Energy & Environment



The Selwyn District landscape has changed significantly over the last two centuries. Native forests have been cleared and wetlands have been drained to make way for farming and housing. Exotic weeds and pests have been introduced that kill our native species. As a result, a large proportion of the habitat for many bird, lizard and invertebrate species has been destroyed and has resulted in numerous species becoming locally or completely extinct. Although extinct species such as moa can not be brought back, other species such as tui and kereru for example can be encouraged back to urban areas with sufficient native planting. Areas around Canterbury including Christchurch and Lincoln have seen an increase in bellbird numbers primarily because of the ecological restoration initiatives by many groups. Every little native patch helps – the combined efforts of backyard, roadside and farm plantings of natives provide food and corridors for our wildlife.

Our local streams and waterways have become polluted, particularly with nitrates, phosphates and coliform bacteria mostly because of run off from built up areas and local farms.

What Lincoln Envirotown does:

• Provides information on website of suitable native species to plant in the Selwyn District. The information is also available as a booklet from the Lincoln Library for a donation of $2.00 to cover printing.

• Local planting projects: Mahoe Reserve & corner of Ellesmere Junction Rd/Springs Rd roundabout.

• Community water quality testing of the local Liffey stream to raise awareness with the help of Water Watch (results on our web site). We also have run Liffey “clean-up” days and encourage teachers to take their classes to the stream for water testing and other educational activities.

Links: (Water Watch)

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Energy issues are an important aspect of sustainability, with the twin problems of the prospect of oil running out and the very pressing looming crisis of the effects of climate change .

What Lincoln Envirotown does:

• We have provided information in the form of an “Energy blitz” expo and two energy homes bus tours.

• Lincoln Envirotown is investigating the feasibility of alternative energy options such as windpower and solar power for homes in the Lincoln area. We are looking at what options are available, and comparing the costs. We are aiming to prepare a document that will assist in the decision making process for those interested in alternative energy. We will be producing a table summarising our findings, so watch this space.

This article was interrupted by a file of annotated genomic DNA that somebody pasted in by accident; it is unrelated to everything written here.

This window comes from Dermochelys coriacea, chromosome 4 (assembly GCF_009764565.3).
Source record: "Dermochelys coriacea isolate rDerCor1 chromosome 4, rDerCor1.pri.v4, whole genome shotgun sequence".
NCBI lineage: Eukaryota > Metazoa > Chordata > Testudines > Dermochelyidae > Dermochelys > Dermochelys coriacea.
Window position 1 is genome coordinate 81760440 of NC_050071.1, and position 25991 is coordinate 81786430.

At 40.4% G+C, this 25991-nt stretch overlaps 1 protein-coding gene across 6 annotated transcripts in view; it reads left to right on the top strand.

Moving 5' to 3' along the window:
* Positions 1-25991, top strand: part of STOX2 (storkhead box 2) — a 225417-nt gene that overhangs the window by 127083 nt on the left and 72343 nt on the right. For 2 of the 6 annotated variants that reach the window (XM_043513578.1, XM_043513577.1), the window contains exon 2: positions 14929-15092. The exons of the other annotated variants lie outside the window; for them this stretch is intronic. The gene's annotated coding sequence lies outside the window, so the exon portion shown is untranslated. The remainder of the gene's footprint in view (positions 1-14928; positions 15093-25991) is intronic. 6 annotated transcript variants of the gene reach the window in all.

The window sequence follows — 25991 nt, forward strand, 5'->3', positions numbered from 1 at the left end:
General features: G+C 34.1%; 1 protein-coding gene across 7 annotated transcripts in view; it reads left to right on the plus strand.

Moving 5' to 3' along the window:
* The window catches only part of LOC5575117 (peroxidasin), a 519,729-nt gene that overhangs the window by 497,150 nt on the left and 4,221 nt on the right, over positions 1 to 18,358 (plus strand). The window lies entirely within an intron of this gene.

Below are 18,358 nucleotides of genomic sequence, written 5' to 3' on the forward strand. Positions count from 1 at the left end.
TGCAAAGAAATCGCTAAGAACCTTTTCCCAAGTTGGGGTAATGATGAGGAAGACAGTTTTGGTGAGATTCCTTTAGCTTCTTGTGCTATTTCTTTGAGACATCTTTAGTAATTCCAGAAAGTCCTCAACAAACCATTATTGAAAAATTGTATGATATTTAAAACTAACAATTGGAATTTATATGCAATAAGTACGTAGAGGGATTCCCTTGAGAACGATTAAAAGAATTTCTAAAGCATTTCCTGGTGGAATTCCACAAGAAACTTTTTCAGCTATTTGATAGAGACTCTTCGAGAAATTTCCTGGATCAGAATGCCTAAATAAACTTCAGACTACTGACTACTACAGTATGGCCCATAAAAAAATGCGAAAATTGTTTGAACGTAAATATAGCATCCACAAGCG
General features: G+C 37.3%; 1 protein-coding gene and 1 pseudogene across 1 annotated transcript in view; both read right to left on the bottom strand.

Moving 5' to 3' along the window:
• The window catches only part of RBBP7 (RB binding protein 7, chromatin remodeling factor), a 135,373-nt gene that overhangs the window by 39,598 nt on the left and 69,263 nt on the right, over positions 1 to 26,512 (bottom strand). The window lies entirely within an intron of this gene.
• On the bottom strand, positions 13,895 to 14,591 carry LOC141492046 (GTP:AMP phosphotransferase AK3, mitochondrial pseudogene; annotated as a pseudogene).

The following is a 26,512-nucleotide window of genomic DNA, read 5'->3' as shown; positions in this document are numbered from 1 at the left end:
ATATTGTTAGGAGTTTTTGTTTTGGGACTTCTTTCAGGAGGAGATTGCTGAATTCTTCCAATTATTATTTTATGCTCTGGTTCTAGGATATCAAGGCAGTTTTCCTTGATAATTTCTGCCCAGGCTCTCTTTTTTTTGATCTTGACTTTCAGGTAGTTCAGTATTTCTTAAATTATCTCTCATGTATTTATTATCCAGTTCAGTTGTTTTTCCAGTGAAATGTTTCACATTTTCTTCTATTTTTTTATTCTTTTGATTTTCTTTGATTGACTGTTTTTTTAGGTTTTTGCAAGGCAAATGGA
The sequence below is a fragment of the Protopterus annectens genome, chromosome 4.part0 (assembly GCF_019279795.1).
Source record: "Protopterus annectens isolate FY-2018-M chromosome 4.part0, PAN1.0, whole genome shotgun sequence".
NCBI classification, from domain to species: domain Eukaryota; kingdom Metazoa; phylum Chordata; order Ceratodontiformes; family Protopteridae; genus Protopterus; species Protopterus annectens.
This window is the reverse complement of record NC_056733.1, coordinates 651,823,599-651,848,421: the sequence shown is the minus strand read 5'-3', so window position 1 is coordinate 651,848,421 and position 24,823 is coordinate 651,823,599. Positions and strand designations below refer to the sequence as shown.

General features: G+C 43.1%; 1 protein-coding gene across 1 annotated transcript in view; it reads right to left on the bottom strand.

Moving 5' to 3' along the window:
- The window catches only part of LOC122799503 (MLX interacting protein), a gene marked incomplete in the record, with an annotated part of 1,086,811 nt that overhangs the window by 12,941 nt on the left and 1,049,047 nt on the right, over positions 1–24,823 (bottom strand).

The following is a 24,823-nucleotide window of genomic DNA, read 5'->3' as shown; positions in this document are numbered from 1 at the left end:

If you are interested in renewable energy options, we have a bank of information, so give us a call. We'd love to hear about what you are doing.

Links: How to reduce your carbon footprint, how to save on your energy bill, how to save on vehicle fuel, information on what grants are available and many other things. Poorly designed and implemented street lighting cost councils from 30 per cent to 50 per cent of their emissions. What can we do?

Site of locals Robin and Steph and their wind turbine

Wind Turbines (USA site) (Jaycar electronics – has a very cheap wind turbine) How Energy3 can help you assess your wind resources and develop a wind farm

Solar Action is the New Zealand Renewable Energy Society. Solar Action promotes sustainable use of energy, including reducing the need for energy. Solar Action was founded as a volunteer society in Wellington in 1979.

  Information on the efficiency of various lamp types:
 Incandescent Candle
  40 W tungsten incandescent
  60 W tungsten incandescent
  100 W tungsten incandescent
  Glass halogen
  Quartz halogen
  Tungsten halogen
18 - 25
2.6% - 3.6%
  High temperature incandescent
Flourescent 13 W twin-tube fluorescent
  28 W fluorescent tube (T5)
  Compact fluorescent
45 - 70
6.6% - 10.3%
Light-emitting diode white LED (low power)
15 - 42
2.2% - 6.2%
  white LED (high power)
26 - 114
3.8% - 16.8%
  white LED (prototypes)
up to 150
up to 22%
Arc lamp Xenon arc lamp
30 - 150
4.4% - 22%
  Mercury-xenon arc lamp
50 - 55
7.3% - 8%
Ideal radiators Ideal black-body radiator at 4000 K
  Ideal black-body radiator at 7000 K
  Ideal white light source
  Monochromatic 556 nm source
A candle typically produces about 12.6 lumens of visible light and 40 watts of heat, although this can vary depending primarily on the characteristics of the candle wick. For comparison, note that a 40 watt incandescent light bulb produces approximately 500 lumens for the same amount of power. The unit candela was originally defined to indicate the 'brightness' of a naked candle flame.